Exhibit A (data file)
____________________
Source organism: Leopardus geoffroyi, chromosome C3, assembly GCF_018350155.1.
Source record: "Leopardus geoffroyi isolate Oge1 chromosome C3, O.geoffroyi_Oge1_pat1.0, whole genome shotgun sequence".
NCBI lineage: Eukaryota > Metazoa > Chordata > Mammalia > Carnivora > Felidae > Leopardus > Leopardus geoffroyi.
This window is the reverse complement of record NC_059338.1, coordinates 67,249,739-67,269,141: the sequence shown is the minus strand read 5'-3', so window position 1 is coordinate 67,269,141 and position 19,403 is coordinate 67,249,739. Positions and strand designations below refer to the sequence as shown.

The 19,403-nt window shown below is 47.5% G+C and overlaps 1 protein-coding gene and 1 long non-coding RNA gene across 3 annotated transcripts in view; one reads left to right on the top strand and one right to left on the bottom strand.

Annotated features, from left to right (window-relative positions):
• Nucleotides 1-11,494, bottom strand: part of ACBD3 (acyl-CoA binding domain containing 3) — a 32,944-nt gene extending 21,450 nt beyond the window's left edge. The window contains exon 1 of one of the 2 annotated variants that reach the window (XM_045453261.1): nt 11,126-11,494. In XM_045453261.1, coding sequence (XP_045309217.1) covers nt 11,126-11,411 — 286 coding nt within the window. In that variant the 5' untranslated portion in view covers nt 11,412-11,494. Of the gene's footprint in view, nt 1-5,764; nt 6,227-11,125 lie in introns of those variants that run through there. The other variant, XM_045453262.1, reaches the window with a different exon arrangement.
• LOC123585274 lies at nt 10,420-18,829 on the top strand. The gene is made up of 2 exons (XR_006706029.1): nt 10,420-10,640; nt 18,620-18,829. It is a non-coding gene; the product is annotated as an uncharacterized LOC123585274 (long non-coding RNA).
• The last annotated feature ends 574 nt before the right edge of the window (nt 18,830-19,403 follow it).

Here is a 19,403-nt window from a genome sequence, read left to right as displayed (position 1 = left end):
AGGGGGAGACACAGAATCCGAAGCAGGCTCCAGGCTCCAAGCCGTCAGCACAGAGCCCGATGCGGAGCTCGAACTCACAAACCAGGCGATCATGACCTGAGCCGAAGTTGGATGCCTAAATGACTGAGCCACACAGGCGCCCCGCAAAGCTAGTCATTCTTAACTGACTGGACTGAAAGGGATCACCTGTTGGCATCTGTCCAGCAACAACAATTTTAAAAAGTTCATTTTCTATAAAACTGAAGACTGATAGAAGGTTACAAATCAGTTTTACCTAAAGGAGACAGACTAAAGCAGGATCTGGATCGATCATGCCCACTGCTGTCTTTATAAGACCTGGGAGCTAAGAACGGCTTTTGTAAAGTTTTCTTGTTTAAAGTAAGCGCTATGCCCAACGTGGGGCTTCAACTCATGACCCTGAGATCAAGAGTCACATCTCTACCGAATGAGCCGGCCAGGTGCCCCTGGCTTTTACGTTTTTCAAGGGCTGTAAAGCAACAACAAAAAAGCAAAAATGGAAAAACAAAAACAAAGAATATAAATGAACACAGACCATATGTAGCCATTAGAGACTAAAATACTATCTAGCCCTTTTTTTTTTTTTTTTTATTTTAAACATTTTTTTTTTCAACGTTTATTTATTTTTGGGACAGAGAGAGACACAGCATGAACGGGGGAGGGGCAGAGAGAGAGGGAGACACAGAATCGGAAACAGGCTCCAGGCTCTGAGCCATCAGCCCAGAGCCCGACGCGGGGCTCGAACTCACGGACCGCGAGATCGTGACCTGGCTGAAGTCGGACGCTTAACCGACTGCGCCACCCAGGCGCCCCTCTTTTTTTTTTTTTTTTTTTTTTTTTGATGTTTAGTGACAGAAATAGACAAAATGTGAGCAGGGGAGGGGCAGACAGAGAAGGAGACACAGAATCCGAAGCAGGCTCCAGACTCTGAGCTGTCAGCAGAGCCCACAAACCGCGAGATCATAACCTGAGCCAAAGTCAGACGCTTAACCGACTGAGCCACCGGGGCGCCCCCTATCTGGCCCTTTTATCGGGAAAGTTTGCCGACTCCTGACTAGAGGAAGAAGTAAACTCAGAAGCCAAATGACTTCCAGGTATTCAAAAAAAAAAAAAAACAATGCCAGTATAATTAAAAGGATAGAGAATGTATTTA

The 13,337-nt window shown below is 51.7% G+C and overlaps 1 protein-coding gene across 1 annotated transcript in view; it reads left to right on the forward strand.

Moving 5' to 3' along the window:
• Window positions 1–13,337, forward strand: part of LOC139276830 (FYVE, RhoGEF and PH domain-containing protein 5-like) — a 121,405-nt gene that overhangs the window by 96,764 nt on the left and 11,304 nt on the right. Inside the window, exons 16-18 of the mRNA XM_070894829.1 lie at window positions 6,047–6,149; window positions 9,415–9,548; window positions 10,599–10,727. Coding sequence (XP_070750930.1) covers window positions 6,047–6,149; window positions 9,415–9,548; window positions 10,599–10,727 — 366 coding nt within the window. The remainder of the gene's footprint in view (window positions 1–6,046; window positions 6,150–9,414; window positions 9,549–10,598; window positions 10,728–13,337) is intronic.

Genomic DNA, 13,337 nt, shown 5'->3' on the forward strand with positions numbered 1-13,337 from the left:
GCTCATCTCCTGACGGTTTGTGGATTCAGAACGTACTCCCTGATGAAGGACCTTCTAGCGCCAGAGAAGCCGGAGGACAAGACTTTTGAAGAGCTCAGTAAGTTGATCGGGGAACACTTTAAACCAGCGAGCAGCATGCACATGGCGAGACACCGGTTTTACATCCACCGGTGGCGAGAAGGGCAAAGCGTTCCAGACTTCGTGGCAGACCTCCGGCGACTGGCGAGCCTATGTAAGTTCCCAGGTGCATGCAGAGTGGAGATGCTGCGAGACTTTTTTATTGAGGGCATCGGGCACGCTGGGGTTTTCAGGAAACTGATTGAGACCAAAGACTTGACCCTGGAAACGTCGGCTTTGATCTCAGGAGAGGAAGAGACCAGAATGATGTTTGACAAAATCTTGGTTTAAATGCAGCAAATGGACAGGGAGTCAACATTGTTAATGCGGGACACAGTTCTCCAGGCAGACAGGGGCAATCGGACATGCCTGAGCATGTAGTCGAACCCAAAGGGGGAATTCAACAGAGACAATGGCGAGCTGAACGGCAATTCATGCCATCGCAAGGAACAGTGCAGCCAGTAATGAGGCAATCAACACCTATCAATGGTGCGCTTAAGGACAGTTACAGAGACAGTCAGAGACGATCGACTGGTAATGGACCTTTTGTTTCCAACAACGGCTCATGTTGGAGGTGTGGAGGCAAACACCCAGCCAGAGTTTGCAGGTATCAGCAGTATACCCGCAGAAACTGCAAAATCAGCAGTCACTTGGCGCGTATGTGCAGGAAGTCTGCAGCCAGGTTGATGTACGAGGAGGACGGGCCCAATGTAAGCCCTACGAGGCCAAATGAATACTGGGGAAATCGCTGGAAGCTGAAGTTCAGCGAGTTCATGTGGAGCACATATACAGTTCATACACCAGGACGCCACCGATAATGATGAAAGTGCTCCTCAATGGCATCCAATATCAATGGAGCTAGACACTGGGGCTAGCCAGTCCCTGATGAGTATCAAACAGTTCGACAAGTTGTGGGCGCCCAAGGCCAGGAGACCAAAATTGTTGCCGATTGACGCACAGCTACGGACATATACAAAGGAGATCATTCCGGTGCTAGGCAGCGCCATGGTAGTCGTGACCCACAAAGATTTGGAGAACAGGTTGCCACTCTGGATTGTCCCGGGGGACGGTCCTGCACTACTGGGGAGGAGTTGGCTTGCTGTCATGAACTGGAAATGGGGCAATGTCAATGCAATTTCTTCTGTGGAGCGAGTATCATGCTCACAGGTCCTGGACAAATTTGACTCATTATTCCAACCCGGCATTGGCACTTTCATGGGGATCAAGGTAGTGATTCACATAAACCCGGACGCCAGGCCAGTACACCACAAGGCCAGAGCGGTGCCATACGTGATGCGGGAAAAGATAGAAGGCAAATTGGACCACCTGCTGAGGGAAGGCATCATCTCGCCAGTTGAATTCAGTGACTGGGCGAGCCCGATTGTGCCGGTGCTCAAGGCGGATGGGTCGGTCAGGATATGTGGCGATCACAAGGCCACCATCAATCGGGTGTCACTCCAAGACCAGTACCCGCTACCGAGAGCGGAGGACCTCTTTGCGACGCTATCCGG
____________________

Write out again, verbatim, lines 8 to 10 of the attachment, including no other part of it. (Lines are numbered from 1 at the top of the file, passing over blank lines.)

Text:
• LOC123585274 lies at nt 10,420-18,829 on the top strand. The gene is made up of 2 exons (XR_006706029.1): nt 10,420-10,640; nt 18,620-18,829. It is a non-coding gene; the product is annotated as an uncharacterized LOC123585274 (long non-coding RNA).
• The last annotated feature ends 574 nt before the right edge of the window (nt 18,830-19,403 follow it).

Here is a 19,403-nt window from a genome sequence, read left to right as displayed (position 1 = left end):